Lots of people move somewhere. They trample on the ecosystem, and then people have to leave again. We don’t want that to happen with what are potentially dwindling geographic resources. But today we have the engineering capability, the technology, to house people in ways that are more circular—where we use waste-water treatment, recycling, and rainwater collection, and where we have hydroponic agriculture, and many other things that we can begin to develop today to ensure that we have a much lighter footprint for large population settlements.
A large part of my message in the book is that we should be predesigning these habitats. We have focused, rightly, a lot of our attention in the climate debate on mitigation, carbon capture and storage, even atmospheric geo-engineering, which we haven’t done a lot of, cap-and-trade schemes, and carbon taxes. I think we all have to be realistic and appreciate that the train has left the station.
We also have to focus on adaptation as much as mitigation. And adaptation does mean things like building more coastal sea barriers or, quite frankly, relocating more people, because it costs an enormous amount to allow people to stay where they are. That’s why in the US, policy is shifting pretty drastically toward not subsidizing people to return to the more or less irretrievable areas in coastal areas that are getting flooded, and instead toward almost forcing them to relocate. I think that we’re going to see a lot more of that. But since we know that it’s going to happen, we should anticipate it. We should predesignate those areas where people can live.
Across the entire Northern Hemisphere and some parts of the Southern Hemisphere, there are these climate oases that can absorb larger populations. The people in those places know that they are ready to increase their population, and they are predesigning their infrastructure and their habitats accordingly. That’s something we should celebrate because it’s born out of necessity, but we should also scale it.
What would success look like for ‘cosmopolitan utilitarianism’?
When we talk about cosmopolitanism, it’s the notion of holding all people equal. Utilitarianism is about maximizing their happiness or welfare. “Cosmopolitan utilitarianism” is a fusion of these two ideals. The maximalist version of this calls for open borders and mass wealth redistribution. The minimalist case is for greater aid to poor countries.
I do favor a large-scale re-sorting of the global population, but I would do it in the manner of a progressive redeployment of the world’s youth to geographies where they can be gainfully employed. Even in wealthy countries, listless masses of youth have been agitating in a global underclass revolt for well over a decade. We’ve seen this in the late 2000s with the antiglobalization protests, Occupy Wall Street, the Arab Spring, and the various movements in Europe. So I don’t want to see [the world’s] youth stuck and feeling like cogs in a machine. Instead, I want them to be empowered and be the builders of our future civilization, of our sustainable habitats, to cultivate new frontiers, to stabilize ecosystems for future generations.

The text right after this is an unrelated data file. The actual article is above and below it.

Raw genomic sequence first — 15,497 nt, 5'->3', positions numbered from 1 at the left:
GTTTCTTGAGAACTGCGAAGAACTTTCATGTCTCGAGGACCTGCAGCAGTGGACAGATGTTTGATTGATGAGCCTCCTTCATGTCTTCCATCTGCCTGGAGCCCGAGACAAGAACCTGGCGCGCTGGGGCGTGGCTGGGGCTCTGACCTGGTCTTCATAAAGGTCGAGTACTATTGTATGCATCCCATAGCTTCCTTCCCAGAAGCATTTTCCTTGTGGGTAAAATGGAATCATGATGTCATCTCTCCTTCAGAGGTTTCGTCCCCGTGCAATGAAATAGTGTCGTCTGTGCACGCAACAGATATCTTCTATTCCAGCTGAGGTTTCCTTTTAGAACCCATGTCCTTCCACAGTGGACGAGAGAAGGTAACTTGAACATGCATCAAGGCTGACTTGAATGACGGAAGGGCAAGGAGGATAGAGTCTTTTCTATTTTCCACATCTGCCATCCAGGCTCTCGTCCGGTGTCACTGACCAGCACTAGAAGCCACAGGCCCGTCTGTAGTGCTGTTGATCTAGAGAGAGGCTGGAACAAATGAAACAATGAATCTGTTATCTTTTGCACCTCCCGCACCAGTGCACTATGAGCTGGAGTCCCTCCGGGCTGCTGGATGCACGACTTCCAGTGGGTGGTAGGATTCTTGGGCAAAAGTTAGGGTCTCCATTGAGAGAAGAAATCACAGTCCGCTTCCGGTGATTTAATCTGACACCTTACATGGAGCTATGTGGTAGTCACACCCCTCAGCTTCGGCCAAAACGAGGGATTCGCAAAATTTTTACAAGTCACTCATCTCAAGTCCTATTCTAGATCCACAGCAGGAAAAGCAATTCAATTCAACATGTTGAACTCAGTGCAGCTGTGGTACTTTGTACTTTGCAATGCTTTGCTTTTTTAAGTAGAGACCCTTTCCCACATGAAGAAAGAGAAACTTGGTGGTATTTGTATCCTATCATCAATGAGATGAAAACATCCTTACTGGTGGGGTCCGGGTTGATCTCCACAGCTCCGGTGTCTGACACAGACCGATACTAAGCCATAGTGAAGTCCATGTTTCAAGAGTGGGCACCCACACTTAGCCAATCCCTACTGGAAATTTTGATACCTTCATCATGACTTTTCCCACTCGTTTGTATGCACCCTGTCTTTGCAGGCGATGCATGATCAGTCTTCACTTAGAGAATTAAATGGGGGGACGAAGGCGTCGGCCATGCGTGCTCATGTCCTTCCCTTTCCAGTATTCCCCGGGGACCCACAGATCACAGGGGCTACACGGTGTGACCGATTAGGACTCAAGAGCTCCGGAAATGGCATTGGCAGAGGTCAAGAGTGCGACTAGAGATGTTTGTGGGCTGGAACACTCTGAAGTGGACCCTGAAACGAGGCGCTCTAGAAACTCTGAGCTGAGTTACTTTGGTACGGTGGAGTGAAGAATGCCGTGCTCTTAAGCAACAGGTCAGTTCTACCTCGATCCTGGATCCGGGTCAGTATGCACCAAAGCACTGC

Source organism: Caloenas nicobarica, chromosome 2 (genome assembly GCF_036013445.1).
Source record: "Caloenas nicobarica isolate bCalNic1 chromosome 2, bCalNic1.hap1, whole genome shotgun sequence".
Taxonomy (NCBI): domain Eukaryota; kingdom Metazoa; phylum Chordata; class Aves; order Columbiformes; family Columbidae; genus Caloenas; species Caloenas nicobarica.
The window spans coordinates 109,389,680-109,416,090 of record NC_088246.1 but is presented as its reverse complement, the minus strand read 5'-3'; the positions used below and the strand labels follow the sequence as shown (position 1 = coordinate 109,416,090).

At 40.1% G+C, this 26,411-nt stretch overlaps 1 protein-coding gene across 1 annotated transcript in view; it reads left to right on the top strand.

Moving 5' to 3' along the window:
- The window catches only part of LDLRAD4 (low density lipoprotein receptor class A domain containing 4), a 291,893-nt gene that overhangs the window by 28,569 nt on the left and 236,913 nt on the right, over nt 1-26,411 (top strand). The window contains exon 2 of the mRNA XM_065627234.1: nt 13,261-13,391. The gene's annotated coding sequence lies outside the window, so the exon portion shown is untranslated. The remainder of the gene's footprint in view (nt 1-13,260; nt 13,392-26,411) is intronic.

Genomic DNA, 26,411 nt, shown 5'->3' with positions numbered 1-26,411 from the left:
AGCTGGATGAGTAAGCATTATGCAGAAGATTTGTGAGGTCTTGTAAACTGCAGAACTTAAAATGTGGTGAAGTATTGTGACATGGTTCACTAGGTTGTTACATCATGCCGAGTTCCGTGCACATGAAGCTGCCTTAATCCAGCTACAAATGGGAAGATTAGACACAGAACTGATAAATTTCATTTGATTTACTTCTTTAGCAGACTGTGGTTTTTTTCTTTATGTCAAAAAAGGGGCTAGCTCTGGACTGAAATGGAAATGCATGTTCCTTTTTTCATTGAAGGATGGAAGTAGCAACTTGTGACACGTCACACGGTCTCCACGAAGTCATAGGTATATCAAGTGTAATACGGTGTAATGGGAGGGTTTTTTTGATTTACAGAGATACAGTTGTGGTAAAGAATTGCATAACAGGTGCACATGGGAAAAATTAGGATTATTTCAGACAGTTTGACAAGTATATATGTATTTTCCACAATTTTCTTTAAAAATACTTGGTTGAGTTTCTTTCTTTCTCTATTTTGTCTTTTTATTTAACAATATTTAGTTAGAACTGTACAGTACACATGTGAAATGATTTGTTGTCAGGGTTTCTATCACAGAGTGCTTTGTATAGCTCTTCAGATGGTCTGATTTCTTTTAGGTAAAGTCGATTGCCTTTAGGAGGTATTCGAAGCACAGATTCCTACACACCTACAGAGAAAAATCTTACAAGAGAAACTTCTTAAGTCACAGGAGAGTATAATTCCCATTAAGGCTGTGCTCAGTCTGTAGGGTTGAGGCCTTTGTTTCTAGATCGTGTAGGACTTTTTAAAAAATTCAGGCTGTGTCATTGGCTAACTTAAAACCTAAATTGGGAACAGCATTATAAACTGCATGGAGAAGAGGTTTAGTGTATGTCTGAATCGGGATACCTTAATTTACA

If you look at the multiracial melting pots, from Toronto and London to Dubai and Singapore— these are hubs of cosmopolitan identity. And there are more such places emerging or on the horizon. Think of Berlin or Almaty, Kazakhstan; Tokyo; Tbilisi, Georgia. There are more and more and more. Of course, the young people who fan out as digital nomads or look for places where jobs are being created and new infrastructural projects—they will become the next melting pots. So the more that youth clusters in these and in other hubs, the more cosmopolitanism as an ethos prevails. But the only way to actually get toward this vision is to let people move.
The new map of human geography
What surprised you when researching this book?
I predict that in the coming ten or 20 years, there will be more Asian Europeans than Asian Americans.
I’m looking at the entire world population of today and trying to forecast where it will be tomorrow. In doing so, I needed to look at the new directional vectors of talent. And one of the things that really caught me off guard was the rate of growth of Asian populations in western Europe, excluding the UK. There are presently only four million of what I call Asian Europeans versus 25 million Asian Americans. I predict that in the coming ten or 20 years, there will be more Asian Europeans than Asian Americans. Why? Well, Europe actually trades more now with Asia than it does with the United States. Europe is seeking free-trade agreements with Asian regions like Southeast Asia and with India.
And, of course, Europe and Asia do share this Eurasian landmass. Europe also, of course, has rapidly aging populations and labor shortages, its educational systems are switching toward English, and it’s offering blue cards for Asian talent. If you think about it from the supply side, Asians are increasingly confident and have a greater sense of public safety and security in Europe and would benefit from its generous safety nets as they migrate there.
Overall, Europe is more sociopolitically resilient than the US and could prove to be more attractive in the long run to Asian talent. I see the rising Asian populations that are becoming ever better assimilated into European societies because they have exactly the skill sets—whether it’s nurses or IT engineers—that European countries need.